As More Cities Eliminate Parking Minimums, What Happens Next?

Summer 2023 Issue
By: Robert Ferrin
With fewer parking spaces, the curb becomes valuable real estate for drivers looking to park or drop off passengers, as well as for e-commerce deliveries.

Creative solutions and community engagement are crucial when dealing with changes to parking policies.

Minimum parking requirements, which require building owners to provide a fixed number of parking spaces, have played a key role in American municipal policy since the 1920s. Following their widespread adoption in the 1960s, these laws significantly impacted the design of cities and strongly contributed to the growth of a car-centric culture. Today, there are an estimated two billion parking spaces in the U.S., according to a March article in the New York Times.

In 2017, Buffalo, New York, ushered in a new era when it became the first major U.S. city to abolish parking minimums. Minneapolis, Raleigh, San Jose and others followed. And at the beginning of 2023, California became the first state to abolish parking minimums for developments located near public transportation routes.

Affordable housing, transit and environmental advocates celebrated these policy changes. They point to lower development costs, improved walkability and increased multimodal transportation, which reduces carbon emissions and vehicle congestion. Together, they can help municipalities meet their climate action goals.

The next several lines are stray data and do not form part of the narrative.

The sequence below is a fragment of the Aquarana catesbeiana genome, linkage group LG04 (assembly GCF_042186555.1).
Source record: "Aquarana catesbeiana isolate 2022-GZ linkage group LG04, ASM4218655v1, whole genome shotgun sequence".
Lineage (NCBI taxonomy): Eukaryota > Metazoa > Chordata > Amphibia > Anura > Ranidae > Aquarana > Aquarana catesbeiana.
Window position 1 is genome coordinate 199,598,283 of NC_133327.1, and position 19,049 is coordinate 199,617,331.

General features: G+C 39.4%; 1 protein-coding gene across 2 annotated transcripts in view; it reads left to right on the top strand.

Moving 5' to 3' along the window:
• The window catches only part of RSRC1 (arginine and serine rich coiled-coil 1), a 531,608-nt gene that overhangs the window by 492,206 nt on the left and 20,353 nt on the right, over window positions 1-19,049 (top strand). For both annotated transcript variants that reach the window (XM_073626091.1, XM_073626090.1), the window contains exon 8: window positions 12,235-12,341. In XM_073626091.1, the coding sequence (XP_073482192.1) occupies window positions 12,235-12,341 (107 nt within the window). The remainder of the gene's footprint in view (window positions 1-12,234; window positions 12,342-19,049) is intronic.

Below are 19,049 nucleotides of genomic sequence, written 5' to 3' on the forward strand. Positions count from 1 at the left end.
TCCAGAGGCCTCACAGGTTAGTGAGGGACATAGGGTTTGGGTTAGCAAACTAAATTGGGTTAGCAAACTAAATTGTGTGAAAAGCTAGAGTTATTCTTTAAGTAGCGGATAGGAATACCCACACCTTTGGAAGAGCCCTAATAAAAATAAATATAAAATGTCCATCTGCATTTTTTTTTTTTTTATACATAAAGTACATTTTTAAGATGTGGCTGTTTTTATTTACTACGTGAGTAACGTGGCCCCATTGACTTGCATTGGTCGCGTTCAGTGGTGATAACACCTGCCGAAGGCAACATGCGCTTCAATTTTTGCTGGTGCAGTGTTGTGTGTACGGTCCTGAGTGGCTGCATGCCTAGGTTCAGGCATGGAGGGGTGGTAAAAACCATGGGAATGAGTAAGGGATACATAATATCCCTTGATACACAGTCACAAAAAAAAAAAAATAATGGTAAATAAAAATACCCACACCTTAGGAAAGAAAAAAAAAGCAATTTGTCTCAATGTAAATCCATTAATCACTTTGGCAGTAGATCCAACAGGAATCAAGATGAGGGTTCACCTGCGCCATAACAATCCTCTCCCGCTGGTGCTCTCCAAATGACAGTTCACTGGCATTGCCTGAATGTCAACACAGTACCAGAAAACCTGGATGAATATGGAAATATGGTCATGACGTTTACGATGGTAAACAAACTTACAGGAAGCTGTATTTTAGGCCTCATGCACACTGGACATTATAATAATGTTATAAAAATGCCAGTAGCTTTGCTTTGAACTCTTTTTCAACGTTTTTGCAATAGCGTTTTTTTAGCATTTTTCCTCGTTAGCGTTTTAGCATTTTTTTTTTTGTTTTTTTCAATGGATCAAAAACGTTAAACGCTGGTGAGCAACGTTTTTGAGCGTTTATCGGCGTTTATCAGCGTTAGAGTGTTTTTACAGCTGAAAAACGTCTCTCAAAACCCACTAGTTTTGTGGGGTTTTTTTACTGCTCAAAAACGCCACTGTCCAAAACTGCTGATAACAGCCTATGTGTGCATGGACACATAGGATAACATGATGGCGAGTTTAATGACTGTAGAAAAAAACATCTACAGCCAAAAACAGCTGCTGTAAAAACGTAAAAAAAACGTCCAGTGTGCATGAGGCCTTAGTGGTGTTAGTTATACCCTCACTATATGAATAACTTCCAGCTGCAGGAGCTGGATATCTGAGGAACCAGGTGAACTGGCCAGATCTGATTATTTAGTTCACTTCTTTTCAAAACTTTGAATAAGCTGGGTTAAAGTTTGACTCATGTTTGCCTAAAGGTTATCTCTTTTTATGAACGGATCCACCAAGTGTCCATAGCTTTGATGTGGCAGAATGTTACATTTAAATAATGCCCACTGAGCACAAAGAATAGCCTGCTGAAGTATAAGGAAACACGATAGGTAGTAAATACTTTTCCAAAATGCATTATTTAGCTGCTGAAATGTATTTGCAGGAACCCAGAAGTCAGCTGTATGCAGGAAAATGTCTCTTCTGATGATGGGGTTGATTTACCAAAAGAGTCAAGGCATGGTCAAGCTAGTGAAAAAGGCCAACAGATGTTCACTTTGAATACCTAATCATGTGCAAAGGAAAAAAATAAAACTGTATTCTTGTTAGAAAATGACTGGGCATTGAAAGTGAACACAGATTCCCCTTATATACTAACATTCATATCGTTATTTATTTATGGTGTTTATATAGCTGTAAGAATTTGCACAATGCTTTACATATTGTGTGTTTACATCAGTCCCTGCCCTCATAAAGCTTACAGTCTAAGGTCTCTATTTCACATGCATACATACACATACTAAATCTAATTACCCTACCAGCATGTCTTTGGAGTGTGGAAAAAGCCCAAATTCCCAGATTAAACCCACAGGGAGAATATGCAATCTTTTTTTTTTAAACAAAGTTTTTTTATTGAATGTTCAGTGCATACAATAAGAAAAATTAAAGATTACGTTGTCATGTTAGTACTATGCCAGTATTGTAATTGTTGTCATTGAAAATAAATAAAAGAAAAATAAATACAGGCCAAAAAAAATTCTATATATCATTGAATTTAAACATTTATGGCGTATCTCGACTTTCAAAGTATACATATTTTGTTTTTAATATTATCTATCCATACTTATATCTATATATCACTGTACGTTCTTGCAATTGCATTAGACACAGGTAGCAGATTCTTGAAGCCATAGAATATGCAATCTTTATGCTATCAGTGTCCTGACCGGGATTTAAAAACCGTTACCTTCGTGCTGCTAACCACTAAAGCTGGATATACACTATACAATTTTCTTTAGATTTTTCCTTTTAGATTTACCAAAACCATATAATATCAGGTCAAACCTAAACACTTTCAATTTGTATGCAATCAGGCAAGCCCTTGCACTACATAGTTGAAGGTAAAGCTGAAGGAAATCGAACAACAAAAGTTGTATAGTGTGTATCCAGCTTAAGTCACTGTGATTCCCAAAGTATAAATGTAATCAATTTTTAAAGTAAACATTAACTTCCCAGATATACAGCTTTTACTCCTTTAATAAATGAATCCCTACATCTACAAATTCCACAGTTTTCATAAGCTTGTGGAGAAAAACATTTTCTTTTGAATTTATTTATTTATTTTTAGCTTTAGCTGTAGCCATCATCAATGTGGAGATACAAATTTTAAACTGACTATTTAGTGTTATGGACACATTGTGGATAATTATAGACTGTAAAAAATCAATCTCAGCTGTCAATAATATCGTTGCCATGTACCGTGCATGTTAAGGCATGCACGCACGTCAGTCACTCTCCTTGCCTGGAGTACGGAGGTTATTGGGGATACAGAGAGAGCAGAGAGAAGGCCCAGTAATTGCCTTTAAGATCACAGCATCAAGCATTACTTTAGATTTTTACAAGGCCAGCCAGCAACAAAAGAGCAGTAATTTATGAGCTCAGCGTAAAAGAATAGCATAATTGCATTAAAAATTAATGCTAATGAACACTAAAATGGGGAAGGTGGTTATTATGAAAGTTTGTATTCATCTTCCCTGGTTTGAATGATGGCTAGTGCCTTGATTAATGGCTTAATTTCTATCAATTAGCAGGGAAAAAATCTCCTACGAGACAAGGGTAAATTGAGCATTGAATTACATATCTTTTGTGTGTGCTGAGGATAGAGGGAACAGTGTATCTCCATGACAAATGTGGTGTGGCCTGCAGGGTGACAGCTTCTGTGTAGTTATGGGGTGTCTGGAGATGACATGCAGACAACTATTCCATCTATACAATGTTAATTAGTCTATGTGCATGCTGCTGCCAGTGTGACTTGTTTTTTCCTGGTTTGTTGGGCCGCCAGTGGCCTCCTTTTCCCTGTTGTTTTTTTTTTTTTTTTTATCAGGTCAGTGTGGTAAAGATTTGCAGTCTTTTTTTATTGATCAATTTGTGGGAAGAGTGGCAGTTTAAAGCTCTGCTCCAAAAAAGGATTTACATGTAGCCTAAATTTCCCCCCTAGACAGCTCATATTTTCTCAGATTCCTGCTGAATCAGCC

But what does the end of parking minimums mean for urban development? What should policymakers consider as they contemplate parking reforms? And what tools can cities introduce to manage parking demand and support new policies?

Developers Gain Flexibility to Rethink Parking Needs

Every municipality has unique geographical, historical, cultural and economic factors that influence parking requirements. This is why parking is probably the most varied aspect of municipal zoning codes. Additionally, parking codes often conflict with policy goals that promote mixed-use, dense and walkable areas.

Despite that, there is strong evidence that eliminating minimum parking requirements can help reduce costs for developers. For example, Rob McConnell, a vice president at engineering firm WGI, told the New York Times in March that creating a single spot in a basic, stand-alone parking structure can cost up to $28,000. Getting rid of parking minimums can also help streamline the entitlement process by reducing the amount of time and resources required to secure approvals.

In addition to reducing costs, the absence of parking minimums can give developers more design flexibility and allow space to be used more efficiently. This lets developers redefine their parking needs for today and into the future.

To do so, they should:

  • Understand trip generation volume, which measures the number of vehicle trips that are generated by developments such as shopping centers or offices
  • Gain insights into how people, goods and services will access a site
  • Analyze on- and off-site shared parking opportunities
  • Weigh transportation demand management tools, including shared mobility programs, infrastructure for bicycles and electric vehicle charging stations.